WORKING CLASS BOY
OUT 23 AUGUST RATED TBC / TBC MINS
Jimmy Barnes’ autobiography turned-stage-show-turned- documentary promises tears, laughs and tunes.
DIRECTOR Mark Joffe
CAST Jimmy Barnes, Jane Barnes, Ian Moss, Don Walker
PLOT A cinematic rendering of Barnes’ Working Class Boy autobiography that traces the story of how the boy born James Swan overcame incredible adversity and a harrowing upbringing to become the man we all know today as Jimmy Barnes. MUCH LIKE THE spoken word stage adaptation of Working Class Boy — the first instalment of Jimmy Barnes’ two-book autobiography — this film is a multi-layered experience. Ostensibly a documentary about the Cold Chisel singer’s life growing up in Glasgow and then Adelaide, his family having immigrated here in 1962, the film also incorporates beautifully shot musical performances, as well as snippets of his spoken-word show, captured in Sydney and Glasgow. It’s a documentary, but then it’s also much more than that.
As anyone will attest who has seen the spoken word performance or read Barnes’ autobiography — Working Class Boy covers the years up until Cold Chisel’s formation; its sequel, Working Class Man, addresses the decades since — the fact that he’s even alive is something of a miracle. Not just because of his own substance issues, but because of the horrific circumstances of his upbringing which saw him exposed (and fall victim) to domestic violence, alcoholism, abuse, parental abandonment and poverty.
It’s a harrowing story, but one that Barnes and this film deliver in a candid, matter-of-fact fashion that never once milks the drama; the gruesome details are actually rendered slightly less shocking by the singer’s poetic turn of phrase. But shocking they are. Case in point is the scene where Barnes is standing outside the house in which he grew up in Elizabeth, South Australia, recounting the night he escaped from a friend’s older brother who was attempting to rape him, only to see his assailant then rape his own brother. He nonchalantly recalls the episode as though it just popped back into his head, just one of a litany of horrifying moments that stained his upbringing.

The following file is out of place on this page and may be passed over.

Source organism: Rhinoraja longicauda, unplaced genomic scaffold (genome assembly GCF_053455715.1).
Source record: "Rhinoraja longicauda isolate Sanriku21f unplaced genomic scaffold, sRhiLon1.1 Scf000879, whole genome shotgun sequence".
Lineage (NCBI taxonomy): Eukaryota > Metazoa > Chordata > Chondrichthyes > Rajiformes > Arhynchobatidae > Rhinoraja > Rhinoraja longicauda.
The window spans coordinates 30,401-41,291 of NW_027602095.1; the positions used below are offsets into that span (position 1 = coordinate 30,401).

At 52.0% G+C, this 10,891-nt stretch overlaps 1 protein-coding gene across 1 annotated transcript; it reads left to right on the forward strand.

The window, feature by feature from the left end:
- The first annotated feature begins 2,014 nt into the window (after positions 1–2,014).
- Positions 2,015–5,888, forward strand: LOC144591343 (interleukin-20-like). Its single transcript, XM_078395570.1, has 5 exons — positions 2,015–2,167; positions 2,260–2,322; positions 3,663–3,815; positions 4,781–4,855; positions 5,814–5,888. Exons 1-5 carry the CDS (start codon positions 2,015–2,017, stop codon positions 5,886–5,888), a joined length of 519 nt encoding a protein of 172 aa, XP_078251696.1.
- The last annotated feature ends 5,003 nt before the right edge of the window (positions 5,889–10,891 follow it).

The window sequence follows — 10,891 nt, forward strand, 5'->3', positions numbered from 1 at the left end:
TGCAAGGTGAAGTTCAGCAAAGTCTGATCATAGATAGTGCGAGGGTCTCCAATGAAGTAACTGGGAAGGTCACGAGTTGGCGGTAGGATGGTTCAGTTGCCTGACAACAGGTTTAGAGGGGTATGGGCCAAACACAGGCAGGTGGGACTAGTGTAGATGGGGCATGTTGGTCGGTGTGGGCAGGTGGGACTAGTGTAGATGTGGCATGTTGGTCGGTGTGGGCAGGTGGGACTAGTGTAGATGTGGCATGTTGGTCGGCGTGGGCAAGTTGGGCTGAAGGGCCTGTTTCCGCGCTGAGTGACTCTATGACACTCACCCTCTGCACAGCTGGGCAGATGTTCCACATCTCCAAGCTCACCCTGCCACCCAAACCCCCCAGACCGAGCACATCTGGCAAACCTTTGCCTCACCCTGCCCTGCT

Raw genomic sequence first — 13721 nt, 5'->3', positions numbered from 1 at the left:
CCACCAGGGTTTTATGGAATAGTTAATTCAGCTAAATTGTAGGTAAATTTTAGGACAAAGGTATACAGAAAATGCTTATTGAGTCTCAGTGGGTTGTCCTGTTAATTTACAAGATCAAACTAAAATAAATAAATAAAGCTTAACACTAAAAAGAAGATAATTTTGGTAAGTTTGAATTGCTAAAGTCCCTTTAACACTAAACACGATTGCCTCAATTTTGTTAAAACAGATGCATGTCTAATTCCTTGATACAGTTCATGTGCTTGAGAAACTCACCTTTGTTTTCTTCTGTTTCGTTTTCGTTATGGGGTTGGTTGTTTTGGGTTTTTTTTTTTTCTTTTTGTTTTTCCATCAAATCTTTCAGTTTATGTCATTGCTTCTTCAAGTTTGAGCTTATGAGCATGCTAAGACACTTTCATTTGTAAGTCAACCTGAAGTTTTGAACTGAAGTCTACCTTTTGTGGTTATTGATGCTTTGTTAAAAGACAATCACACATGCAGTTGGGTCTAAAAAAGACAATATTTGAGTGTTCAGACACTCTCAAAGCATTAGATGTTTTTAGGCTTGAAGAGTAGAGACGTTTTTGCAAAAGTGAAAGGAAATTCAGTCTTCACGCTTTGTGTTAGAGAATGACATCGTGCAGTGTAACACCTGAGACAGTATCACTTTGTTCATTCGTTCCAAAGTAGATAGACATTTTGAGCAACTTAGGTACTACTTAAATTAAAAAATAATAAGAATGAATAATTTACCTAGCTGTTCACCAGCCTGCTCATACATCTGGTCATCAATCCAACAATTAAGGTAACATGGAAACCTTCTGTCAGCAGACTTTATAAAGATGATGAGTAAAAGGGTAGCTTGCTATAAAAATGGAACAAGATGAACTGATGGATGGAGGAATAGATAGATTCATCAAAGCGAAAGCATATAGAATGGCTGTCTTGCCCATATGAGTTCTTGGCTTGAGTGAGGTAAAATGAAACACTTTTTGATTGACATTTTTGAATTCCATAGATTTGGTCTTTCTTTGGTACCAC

The challenge for director Mark Joffe (Jack Irish, The Man Who Sued God) was to make a film that didn’t just mimic the singer’s stage show. Joffe achieves this in a number of ways. Firstly, he welcomes a select group of people to help tell Barnes’ stories, incorporating interviews with his family and members of Cold Chisel.
More poignantly, Joffe captures Barnes revisiting landmark locations from his youth, such as the slum in which he was born, the South Australian beach pier that offered solace from the horrors of home, and his childhood houses in Adelaide. Seeing these locales adds gravitas; it brings a grounded, brutal reality to stories so dreadful they seem unreal. Witness the moment Barnes stares at the very road he once ran down as a child, desperately chasing the car containing his mother after she’d abandoned him.
Perhaps the best compliment you can pay Working Class Boy is that it’s actually an uplifting tale. To see Barnes perform here with a band made up of family members is to see a man who emerged from his youth bruised and damaged, yet somehow built something he was once starved of: a loving and safe family unit.
VERDICT A beautifully realised work that adds further dimension to Barnes’ Working Class Boy autobiography and accompanying spoken word show. You will quite literally laugh and cry.
Barnes-storming: Jimmy takes it to the stage.